Green Me Up
Scott Spector June 22, 2016, 9:01 a.m.
Have you ever walked into an office and felt immediately at peace?
Some spaces have a way of making you feel calmer and more productive—almost like you’re at home rather than work—and this is particularly the case when there are plants or water features built into the design. Green walls, also known as vertical gardens or living walls, are increasingly making their way into offices all around the globe. Turns out, there’s science to back the way these offices make us feel and even a term for it: biophilia.
Simply put, biophilic design taps into the innate human need to be connected with nature and living things. People who dwell and work in urban and suburban environments spend 90 percent of their time indoors and reconnecting with nature is not just some sort of design fad—it’s a way for them to better their mental and physical health. A recent study by environmental consulting and strategic planning firm Terrapin Bright Green entitled “The Economics of Biophilia” offered a compelling financial case for incorporating a bit of green into office design. Ten percent of employee absences can be attributed to architecture with a lack of connection to nature and bringing those elements back into the mix can help recoup losses and re-engage staff. In a surprising statistic, the report found that employees with north and west views of trees and landscapes took an average of 57 hours of sick leave per year, as opposed to 68 hours by those lacking a nature view. For the average company, these numbers equate to thousands of dollars per year.
The benefits of incorporating greenery go beyond absenteeism and aesthetics. There is often an increase in employee productivity and morale, air quality and acoustics. Plants provide an excellent natural sound barrier and insulation against noise. Natural elements, whether they involve views or bringing outdoor elements in, also relieve stress, improve health, are a natural cooling system and create a sense of Zen.
One study from Washington State University monitored participants’ blood pressure and emotions while completing timed computer tasks with and without plants present. It concluded that participants had a 12 percent quicker reaction time, lower blood pressure and felt more attentive when plants were nearby.
For tenants looking to go green feature walls, strategically placed planters, greenery beneath stairs that connect one floor to another—the latter being one that we used in our work with advertising giant Deutsch in its new office space—all serve aesthetic and practical functions. They can be a part of wayfinding in the midst of a large footprint, identify transitions within a space and even help those with vision impairment or other handicaps by creating an identifiable barrier.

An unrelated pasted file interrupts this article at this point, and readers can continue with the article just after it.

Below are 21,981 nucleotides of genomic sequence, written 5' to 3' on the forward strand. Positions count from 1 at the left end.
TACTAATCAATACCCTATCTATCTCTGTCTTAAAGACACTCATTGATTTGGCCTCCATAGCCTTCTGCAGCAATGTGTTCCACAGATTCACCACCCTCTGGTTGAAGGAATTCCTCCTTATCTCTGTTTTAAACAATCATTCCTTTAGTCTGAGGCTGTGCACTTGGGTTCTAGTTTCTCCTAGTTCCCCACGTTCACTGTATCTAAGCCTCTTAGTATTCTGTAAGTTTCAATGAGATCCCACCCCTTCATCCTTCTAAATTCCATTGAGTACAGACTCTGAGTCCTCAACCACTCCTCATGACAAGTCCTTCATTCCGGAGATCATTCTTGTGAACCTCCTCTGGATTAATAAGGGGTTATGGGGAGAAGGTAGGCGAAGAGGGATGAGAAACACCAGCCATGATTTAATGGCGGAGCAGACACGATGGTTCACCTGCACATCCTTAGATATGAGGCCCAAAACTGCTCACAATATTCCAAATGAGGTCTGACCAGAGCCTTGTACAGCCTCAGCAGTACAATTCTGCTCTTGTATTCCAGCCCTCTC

Massive live walls are certainly not the only solution to a tenant looking to green their office. Many tech startups or even mature companies realize the benefits of green walls but don’t want the large expenditure and maintenance woes associated with them. For one client of ours, advertising firm Criteo, we created a budget-friendly solution that involved the use of individual potted plants within three stylish steel box frames in its pantry and training area. No irrigation system was needed to implement the design, yet the company still reaps the benefits of greenery.
Low-maintenance succulents can also be used to add green to an office. One chief executive officer we worked with wanted the greenery but not the maintenance. For his space, custom glass-enclosed topiaries with low-water plantings mark each neighborhood and punctuate the space with a pop of color, creating a Zen-like atmosphere. It’s also common to see people decorate their desks with small succulent terrariums due to the easy upkeep.
Another way to go green is via stabilized solutions. Natural techniques have been developed to harvest, treat and preserve the moss, allowing it to be attached to a substrate and placed on walls. The most unique attribute is moss requires no light, no water, no pruning and no maintenance and that is 100 percent biodegradable. Humidity is a factor, but other than that, moss walls are self-sustaining. Its natural neutral color combined with natural pigments provides different variants of color, giving designers unlimited possibilities to create unique and impactful feature walls.
Whether a company opts for a terrarium, potted plants, a live wall with an irrigation system or something as simple as a small arrangement of succulents on each desk, going natural is sure to be a breath of fresh air for all who spend their days in the office.